Column: Iowa’s handout to Apple illustrates the folly of corporate welfare deals

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State and local officials in Iowa have been working hard to rationalize their handout of more than $208 million in tax benefits to Apple, one of the world’s richest companies, for a data facility that will host 50 permanent jobs.

The deal will help make Iowa an “innovation and technology” hub, Gov. Kim Reynolds gushed. It will ensure development of a big parcel of open land that otherwise would have remained fallow, local development officials said. It was a bargain, according to civic leaders in Waukee, the Iowa community that will host the data center — after all, Apple will be contributing up to $100 million to a local infrastructure fund, starting with money to build a youth sports center.

We were highly skeptical of this deal when it was announced Aug. 24. In the fullness of time, we’ve subjected it to closer scrutiny. And now it looks even worse.


There is virtually no association between economic development incentives and any measure of economic performance.

— Economist Richard Florida

In a broader sense, the Apple deal shows the shortcomings of all such corporate handouts, nationwide. State and local governments seldom perform cost-benefit studies to determine their value — except in retrospect, when the money already has been paid out. They seldom explain why some industries should be favored over others — think about the film production incentives offered by Michigan, Louisiana, Georgia and, yes, Iowa, which never panned out as profit-makers for the states. They’re often negotiated in secret, as was the Iowa deal, then presented to taxpayers as faits accomplis — and often misleadingly.

These incentives often are an unnecessary bonus to companies that already have made a site location decision based on more important factors. Yet states and localities have persuaded themselves that the incentive packages are an indispensable lure to employers and that without them their economies will collapse.

“Firms know where they want to be,” says economist David Swenson of Iowa State University. “The question of how much in rents they can extract from state and local governments is phase two. But taxes are a secondary consideration.”

Worst of all, the handouts allow big companies to pit state against state and city against city in a competition that benefits corporate shareholders almost exclusively. Bizarrely, this process has been explicitly endorsed by Donald Trump. Companies “can leave from state to state and they can negotiate good deals with the different states and all of that,” Trump said in December, as long as they’re not taking the jobs across the border. This is a formula, of course, for what some might compare to unrestrained corporate extortion.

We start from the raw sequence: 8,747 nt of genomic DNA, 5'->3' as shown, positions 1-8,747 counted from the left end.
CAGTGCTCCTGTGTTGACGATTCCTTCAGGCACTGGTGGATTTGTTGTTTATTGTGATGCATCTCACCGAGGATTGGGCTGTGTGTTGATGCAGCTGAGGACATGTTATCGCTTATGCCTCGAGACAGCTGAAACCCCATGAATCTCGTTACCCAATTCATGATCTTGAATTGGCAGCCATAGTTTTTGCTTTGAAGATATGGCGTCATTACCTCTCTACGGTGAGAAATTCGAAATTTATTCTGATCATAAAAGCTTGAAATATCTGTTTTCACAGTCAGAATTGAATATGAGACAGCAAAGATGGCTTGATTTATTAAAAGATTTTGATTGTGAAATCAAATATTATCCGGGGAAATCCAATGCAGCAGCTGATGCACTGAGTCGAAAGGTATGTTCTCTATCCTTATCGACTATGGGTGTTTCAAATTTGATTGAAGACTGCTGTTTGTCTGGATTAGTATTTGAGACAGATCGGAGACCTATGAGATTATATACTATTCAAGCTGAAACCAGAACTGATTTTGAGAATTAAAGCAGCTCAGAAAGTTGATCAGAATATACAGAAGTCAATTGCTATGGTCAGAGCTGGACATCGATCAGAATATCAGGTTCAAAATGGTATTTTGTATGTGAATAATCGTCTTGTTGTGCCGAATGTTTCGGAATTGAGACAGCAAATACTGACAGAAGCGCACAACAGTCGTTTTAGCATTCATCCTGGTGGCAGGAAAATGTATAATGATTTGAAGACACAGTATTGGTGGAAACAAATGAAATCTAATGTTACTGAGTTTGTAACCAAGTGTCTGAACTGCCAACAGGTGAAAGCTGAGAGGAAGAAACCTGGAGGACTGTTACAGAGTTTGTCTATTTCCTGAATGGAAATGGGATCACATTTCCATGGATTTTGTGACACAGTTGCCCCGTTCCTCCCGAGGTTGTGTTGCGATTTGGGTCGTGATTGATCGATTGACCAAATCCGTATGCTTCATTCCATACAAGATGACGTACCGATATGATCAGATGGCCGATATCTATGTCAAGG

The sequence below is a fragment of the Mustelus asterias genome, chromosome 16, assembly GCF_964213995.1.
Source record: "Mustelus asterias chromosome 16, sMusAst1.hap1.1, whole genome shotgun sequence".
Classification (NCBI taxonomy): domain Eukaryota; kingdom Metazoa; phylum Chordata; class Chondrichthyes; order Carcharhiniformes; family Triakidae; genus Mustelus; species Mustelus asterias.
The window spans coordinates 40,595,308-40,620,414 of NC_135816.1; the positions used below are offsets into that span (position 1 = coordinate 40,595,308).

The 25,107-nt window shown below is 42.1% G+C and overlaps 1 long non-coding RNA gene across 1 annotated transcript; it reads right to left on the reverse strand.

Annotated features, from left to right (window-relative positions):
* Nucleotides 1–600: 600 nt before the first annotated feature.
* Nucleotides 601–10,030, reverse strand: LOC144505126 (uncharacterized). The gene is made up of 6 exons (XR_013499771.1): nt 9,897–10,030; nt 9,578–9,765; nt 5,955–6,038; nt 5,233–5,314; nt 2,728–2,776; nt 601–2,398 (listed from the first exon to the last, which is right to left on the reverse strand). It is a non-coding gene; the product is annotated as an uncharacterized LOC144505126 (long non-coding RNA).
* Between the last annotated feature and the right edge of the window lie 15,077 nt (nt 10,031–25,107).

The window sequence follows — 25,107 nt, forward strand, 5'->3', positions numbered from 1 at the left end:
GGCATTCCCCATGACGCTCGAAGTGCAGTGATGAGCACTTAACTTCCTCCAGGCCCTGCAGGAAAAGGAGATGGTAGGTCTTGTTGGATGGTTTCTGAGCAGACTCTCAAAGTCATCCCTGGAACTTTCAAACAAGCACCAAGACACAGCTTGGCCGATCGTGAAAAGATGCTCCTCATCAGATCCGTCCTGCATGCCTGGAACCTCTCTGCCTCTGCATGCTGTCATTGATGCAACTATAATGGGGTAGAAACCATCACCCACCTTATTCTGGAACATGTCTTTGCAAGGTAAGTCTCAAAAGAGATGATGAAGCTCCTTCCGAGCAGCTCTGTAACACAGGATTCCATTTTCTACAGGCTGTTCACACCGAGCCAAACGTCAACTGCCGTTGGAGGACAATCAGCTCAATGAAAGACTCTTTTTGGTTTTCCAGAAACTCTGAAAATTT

These corporate handouts might make sense if they spurred economic growth. They don’t.

“There is virtually no association between economic development incentives and any measure of economic performance,” urban economist Richard Florida concluded in 2012. A study of his found “no statistically significant association between economic development incentives per capita and average wages or incomes; none between incentives and college grads or knowledge workers; and none between incentives and the state unemployment rate.”

Another study found that, if anything, government incentives led to slower growth among the companies that received them, possibly because their managers spent more time pursuing incentives than focusing on the business, and felt less pressure to seek out nonincentive-related growth opportunities.


Apple’s deal with Iowa, which includes about $20 million in a state investment tax credit and a 20-year tax abatement from the city of Waukee worth nearly $190 million, underscores all these elements. First, it was put together behind closed doors and presented to state legislators and economic officials only after the fact. Some elements of the package are still shrouded in mystery.

But at least one major element of the original announcement has proven to be extremely misleading. That’s Apple’s contribution of “up to $100 million” to an infrastructure fund for Waukee. As it turns out, “up to” was an important but overlooked phrase. That’s because the total contribution would be dependent on expansion of the data center well beyond the 400,000 square feet originally announced. Unless that expansion occurs, Apple’s contribution will be only $20 million, a source close to the deal told me. In other words, Apple is guaranteed to contribute only one-fifth as much as people were led to believe.